Scientists have learned many things about human biology and disease from studying tissues, such as blood or tumors, in a petri dish. But to study how a disease really works, scientists need a living model system that can stand in for people. For example, isolating HIV, the virus responsible for causing AIDS, in a test tube, won’t provide information about how HIV attacks the body.
If you wanted to know why your car wasn’t running right, just looking at the shock absorber wouldn’t provide all the information you needed. The same is true for understanding human physiology: The whole is greater, and much more complex, than the sum of its parts.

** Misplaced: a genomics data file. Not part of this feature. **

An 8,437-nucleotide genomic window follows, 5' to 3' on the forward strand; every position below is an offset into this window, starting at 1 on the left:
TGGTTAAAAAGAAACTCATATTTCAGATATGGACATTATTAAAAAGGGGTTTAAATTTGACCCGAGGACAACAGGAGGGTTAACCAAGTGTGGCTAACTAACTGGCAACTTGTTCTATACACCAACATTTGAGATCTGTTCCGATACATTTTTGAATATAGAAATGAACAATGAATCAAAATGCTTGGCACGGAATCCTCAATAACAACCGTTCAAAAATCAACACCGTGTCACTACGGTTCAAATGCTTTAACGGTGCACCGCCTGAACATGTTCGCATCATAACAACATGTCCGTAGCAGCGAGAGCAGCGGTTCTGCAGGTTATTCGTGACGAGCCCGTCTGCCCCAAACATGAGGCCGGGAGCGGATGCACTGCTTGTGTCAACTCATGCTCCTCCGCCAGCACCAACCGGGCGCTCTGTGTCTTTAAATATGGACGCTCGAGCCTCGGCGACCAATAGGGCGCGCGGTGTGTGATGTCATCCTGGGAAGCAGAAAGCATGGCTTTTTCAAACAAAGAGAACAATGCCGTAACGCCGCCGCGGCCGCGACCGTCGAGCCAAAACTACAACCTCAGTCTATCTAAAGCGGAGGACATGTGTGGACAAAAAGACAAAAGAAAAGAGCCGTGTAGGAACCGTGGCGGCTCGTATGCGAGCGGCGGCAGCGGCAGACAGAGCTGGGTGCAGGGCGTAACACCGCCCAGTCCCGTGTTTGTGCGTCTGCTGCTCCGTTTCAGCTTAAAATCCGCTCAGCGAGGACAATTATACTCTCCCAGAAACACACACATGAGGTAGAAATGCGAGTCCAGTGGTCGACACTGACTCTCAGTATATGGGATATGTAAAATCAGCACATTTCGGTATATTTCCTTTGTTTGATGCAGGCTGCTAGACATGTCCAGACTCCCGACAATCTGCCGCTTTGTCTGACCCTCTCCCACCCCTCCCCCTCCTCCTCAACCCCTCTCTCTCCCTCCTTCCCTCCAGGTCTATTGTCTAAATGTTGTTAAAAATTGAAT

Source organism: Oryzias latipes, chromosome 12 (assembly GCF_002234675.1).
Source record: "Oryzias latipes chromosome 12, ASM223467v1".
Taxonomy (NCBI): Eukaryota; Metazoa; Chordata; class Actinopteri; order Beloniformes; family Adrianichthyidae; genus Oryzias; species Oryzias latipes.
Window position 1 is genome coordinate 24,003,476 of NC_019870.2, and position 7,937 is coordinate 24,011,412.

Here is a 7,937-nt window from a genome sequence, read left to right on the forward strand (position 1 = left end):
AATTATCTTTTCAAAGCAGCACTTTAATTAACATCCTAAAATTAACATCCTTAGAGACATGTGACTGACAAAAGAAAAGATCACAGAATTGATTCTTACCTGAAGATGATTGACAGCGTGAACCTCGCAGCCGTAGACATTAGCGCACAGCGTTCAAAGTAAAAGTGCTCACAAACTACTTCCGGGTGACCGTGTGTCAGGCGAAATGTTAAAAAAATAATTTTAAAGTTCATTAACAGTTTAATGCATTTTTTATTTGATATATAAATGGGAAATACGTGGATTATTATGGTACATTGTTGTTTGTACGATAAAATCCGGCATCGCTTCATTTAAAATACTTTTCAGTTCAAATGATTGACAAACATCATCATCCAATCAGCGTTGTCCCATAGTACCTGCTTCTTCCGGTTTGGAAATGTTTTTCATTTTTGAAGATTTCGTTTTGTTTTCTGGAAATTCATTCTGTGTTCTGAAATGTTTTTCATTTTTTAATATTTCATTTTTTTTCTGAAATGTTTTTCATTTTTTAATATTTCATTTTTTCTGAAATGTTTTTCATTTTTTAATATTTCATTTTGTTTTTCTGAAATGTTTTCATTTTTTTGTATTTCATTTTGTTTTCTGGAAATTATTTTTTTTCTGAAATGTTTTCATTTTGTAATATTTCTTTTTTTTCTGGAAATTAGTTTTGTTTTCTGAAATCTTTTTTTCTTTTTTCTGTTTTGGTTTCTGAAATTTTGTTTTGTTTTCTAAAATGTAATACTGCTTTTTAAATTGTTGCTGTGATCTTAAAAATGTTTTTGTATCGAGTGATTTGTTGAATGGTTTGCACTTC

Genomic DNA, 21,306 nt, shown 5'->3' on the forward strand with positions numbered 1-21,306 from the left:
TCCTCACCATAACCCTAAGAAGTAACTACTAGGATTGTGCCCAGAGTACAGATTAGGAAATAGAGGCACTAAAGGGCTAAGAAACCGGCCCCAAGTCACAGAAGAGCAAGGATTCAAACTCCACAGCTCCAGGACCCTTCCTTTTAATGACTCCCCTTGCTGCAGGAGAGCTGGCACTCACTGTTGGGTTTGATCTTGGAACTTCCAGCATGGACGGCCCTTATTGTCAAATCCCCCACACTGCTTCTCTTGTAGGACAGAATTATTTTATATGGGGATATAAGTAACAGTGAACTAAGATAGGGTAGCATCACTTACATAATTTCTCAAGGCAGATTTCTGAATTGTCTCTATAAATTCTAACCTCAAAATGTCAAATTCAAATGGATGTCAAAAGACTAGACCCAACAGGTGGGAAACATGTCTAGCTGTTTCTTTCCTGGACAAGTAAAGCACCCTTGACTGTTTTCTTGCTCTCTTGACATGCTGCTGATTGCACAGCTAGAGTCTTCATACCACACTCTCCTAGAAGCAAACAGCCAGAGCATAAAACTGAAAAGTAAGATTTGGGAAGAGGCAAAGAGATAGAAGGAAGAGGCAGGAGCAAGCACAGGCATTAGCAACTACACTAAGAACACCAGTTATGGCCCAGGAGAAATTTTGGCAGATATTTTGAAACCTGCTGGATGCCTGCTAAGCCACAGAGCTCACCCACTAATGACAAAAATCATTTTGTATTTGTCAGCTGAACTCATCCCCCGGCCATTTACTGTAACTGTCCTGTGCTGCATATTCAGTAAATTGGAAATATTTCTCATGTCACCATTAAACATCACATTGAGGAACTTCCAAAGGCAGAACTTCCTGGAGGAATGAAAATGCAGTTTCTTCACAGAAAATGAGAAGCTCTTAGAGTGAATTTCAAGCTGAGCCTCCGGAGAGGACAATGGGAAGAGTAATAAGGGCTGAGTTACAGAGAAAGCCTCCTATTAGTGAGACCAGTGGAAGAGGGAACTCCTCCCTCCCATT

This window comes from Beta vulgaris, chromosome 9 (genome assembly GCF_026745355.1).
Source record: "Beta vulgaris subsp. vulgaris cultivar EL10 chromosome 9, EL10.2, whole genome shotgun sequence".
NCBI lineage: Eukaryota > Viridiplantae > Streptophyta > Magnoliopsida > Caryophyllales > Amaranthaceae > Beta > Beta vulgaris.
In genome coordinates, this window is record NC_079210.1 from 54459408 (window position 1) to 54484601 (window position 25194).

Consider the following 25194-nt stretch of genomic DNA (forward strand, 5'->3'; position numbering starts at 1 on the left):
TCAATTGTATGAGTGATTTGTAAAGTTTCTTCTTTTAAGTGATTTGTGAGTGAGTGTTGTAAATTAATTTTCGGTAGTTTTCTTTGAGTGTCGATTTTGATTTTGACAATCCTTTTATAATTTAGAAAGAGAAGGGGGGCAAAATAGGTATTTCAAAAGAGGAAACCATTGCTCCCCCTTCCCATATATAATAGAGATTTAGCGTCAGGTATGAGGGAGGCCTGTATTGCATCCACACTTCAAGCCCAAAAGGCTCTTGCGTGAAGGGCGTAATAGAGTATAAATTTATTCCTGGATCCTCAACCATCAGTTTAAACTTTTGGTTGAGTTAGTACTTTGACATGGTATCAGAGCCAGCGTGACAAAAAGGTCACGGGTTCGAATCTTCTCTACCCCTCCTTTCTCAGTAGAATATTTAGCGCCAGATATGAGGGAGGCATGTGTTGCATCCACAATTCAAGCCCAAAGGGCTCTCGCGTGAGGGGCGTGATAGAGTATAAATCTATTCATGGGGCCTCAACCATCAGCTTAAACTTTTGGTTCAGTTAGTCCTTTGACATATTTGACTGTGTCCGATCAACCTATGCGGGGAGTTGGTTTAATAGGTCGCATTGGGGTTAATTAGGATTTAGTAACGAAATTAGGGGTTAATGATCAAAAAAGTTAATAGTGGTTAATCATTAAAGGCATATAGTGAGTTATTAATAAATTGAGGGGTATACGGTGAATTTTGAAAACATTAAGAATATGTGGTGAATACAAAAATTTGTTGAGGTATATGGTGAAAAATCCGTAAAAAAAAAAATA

Instead, scientists study diseases including AIDS, cancer, heart disease, Alzheimer’s disease and many other deadly diseases using laboratory mice. Humans and mice may not look alike, but almost all the genes in mice share functions with genes in humans. So, humans and mice get the same diseases for the same reasons.
Every disease has a distinctive set of gene variations, and scientists can study the disease by working with mice with the same genetic profile. That way they can track how the disease starts and progresses, and test possible treatments to make sure they work before they are tested in patients.